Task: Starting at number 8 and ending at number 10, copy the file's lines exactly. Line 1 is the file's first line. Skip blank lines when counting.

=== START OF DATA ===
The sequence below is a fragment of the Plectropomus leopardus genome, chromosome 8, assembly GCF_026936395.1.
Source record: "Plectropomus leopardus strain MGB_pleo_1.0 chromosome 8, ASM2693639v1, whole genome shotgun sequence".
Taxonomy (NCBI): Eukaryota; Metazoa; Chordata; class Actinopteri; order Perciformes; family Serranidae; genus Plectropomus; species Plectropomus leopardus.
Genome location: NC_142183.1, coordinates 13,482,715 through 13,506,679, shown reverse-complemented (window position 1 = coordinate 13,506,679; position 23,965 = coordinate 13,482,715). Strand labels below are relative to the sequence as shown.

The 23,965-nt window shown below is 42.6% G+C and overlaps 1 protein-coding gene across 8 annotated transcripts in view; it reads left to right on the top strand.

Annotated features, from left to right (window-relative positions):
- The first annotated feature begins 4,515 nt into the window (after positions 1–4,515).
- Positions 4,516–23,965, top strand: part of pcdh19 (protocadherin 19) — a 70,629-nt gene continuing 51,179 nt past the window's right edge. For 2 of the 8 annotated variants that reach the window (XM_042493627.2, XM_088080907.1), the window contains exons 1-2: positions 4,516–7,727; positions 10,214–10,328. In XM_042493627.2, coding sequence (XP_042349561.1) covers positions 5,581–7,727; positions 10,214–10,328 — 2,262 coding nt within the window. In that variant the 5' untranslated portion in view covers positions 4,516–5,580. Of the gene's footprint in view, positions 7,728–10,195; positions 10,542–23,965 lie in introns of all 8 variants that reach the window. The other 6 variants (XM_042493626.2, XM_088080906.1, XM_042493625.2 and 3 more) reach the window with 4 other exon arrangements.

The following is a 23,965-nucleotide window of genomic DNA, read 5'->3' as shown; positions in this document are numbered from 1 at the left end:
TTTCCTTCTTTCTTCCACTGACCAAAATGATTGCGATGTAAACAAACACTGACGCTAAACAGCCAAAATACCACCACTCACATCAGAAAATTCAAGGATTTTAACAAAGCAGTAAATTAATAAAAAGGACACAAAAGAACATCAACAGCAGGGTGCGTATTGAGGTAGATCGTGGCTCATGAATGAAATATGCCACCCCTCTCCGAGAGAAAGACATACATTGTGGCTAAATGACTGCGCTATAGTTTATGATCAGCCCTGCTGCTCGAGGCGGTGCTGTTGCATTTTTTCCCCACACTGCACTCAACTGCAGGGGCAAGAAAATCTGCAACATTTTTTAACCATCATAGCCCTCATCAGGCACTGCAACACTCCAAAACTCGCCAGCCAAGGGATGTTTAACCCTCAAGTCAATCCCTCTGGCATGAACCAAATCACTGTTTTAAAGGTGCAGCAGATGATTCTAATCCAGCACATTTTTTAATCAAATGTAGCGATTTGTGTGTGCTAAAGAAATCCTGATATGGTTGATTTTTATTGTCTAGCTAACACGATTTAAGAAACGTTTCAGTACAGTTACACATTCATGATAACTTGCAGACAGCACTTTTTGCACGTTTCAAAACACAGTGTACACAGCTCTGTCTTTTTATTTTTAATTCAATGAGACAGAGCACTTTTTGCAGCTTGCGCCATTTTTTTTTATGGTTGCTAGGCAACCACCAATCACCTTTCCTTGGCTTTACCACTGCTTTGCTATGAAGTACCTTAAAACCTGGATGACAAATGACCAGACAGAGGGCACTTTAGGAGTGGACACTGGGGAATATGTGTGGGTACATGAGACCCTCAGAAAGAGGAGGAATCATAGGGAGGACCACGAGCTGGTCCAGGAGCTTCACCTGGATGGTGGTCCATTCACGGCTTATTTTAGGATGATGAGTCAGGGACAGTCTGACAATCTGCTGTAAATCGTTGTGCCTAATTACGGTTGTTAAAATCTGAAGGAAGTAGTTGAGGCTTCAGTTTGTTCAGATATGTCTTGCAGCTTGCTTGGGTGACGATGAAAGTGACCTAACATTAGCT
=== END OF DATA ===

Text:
- Positions 4,516–23,965, top strand: part of pcdh19 (protocadherin 19) — a 70,629-nt gene continuing 51,179 nt past the window's right edge. For 2 of the 8 annotated variants that reach the window (XM_042493627.2, XM_088080907.1), the window contains exons 1-2: positions 4,516–7,727; positions 10,214–10,328. In XM_042493627.2, coding sequence (XP_042349561.1) covers positions 5,581–7,727; positions 10,214–10,328 — 2,262 coding nt within the window. In that variant the 5' untranslated portion in view covers positions 4,516–5,580. Of the gene's footprint in view, positions 7,728–10,195; positions 10,542–23,965 lie in introns of all 8 variants that reach the window. The other 6 variants (XM_042493626.2, XM_088080906.1, XM_042493625.2 and 3 more) reach the window with 4 other exon arrangements.

The following is a 23,965-nucleotide window of genomic DNA, read 5'->3' as shown; positions in this document are numbered from 1 at the left end:
TTTCCTTCTTTCTTCCACTGACCAAAATGATTGCGATGTAAACAAACACTGACGCTAAACAGCCAAAATACCACCACTCACATCAGAAAATTCAAGGATTTTAACAAAGCAGTAAATTAATAAAAAGGACACAAAAGAACATCAACAGCAGGGTGCGTATTGAGGTAGATCGTGGCTCATGAATGAAATATGCCACCCCTCTCCGAGAGAAAGACATACATTGTGGCTAAATGACTGCGCTATAGTTTATGATCAGCCCTGCTGCTCGAGGCGGTGCTGTTGCATTTTTTCCCCACACTGCACTCAACTGCAGGGGCAAGAAAATCTGCAACATTTTTTAACCATCATAGCCCTCATCAGGCACTGCAACACTCCAAAACTCGCCAGCCAAGGGATGTTTAACCCTCAAGTCAATCCCTCTGGCATGAACCAAATCACTGTTTTAAAGGTGCAGCAGATGATTCTAATCCAGCACATTTTTTAATCAAATGTAGCGATTTGTGTGTGCTAAAGAAATCCTGATATGGTTGATTTTTATTGTCTAGCTAACACGATTTAAGAAACGTTTCAGTACAGTTACACATTCATGATAACTTGCAGACAGCACTTTTTGCACGTTTCAAAACACAGTGTACACAGCTCTGTCTTTTTATTTTTAATTCAATGAGACAGAGCACTTTTTGCAGCTTGCGCCATTTTTTTTTATGGTTGCTAGGCAACCACCAATCACCTTTCCTTGGCTTTACCACTGCTTTGCTATGAAGTACCTTAAAACCTGGATGACAAATGACCAGACAGAGGGCACTTTAGGAGTGGACACTGGGGAATATGTGTGGGTACATGAGACCCTCAGAAAGAGGAGGAATCATAGGGAGGACCACGAGCTGGTCCAGGAGCTTCACCTGGATGGTGGTCCATTCACGGCTTATTTTAGGATGATGAGTCAGGGACAGTCTGACAATCTGCTGTAAATCGTTGTGCCTAATTACGGTTGTTAAAATCTGAAGGAAGTAGTTGAGGCTTCAGTTTGTTCAGATATGTCTTGCAGCTTGCTTGGGTGACGATGAAAGTGACCTAACATTAGCT